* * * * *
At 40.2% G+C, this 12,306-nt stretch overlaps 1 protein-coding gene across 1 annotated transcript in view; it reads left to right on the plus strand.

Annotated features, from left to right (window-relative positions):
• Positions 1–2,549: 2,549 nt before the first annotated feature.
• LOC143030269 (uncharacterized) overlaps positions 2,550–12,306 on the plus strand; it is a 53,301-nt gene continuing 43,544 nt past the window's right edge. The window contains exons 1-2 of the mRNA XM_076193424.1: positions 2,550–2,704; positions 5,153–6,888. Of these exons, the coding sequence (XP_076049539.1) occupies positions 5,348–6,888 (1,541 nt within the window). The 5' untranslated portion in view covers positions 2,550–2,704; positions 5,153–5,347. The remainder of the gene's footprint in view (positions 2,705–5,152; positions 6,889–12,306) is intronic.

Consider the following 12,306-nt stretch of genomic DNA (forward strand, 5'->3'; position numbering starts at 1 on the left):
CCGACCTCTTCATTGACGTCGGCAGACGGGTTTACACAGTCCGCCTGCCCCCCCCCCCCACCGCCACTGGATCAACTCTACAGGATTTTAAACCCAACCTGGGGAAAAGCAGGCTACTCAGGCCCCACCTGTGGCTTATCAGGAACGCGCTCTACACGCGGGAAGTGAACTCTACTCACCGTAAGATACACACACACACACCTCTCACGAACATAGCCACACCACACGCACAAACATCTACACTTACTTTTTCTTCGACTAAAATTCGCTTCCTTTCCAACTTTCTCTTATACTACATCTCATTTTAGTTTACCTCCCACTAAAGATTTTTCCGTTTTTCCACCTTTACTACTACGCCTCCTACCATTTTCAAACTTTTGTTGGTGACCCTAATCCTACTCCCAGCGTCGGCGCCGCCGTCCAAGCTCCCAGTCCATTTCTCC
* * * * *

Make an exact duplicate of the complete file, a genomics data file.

At 40.2% G+C, this 12,306-nt stretch overlaps 1 protein-coding gene across 1 annotated transcript in view; it reads left to right on the plus strand.

Annotated features, from left to right (window-relative positions):
• Positions 1–2,549: 2,549 nt before the first annotated feature.
• LOC143030269 (uncharacterized) overlaps positions 2,550–12,306 on the plus strand; it is a 53,301-nt gene continuing 43,544 nt past the window's right edge. The window contains exons 1-2 of the mRNA XM_076193424.1: positions 2,550–2,704; positions 5,153–6,888. Of these exons, the coding sequence (XP_076049539.1) occupies positions 5,348–6,888 (1,541 nt within the window). The 5' untranslated portion in view covers positions 2,550–2,704; positions 5,153–5,347. The remainder of the gene's footprint in view (positions 2,705–5,152; positions 6,889–12,306) is intronic.

Consider the following 12,306-nt stretch of genomic DNA (forward strand, 5'->3'; position numbering starts at 1 on the left):
CCGACCTCTTCATTGACGTCGGCAGACGGGTTTACACAGTCCGCCTGCCCCCCCCCCCCACCGCCACTGGATCAACTCTACAGGATTTTAAACCCAACCTGGGGAAAAGCAGGCTACTCAGGCCCCACCTGTGGCTTATCAGGAACGCGCTCTACACGCGGGAAGTGAACTCTACTCACCGTAAGATACACACACACACACCTCTCACGAACATAGCCACACCACACGCACAAACATCTACACTTACTTTTTCTTCGACTAAAATTCGCTTCCTTTCCAACTTTCTCTTATACTACATCTCATTTTAGTTTACCTCCCACTAAAGATTTTTCCGTTTTTCCACCTTTACTACTACGCCTCCTACCATTTTCAAACTTTTGTTGGTGACCCTAATCCTACTCCCAGCGTCGGCGCCGCCGTCCAAGCTCCCAGTCCATTTCTCC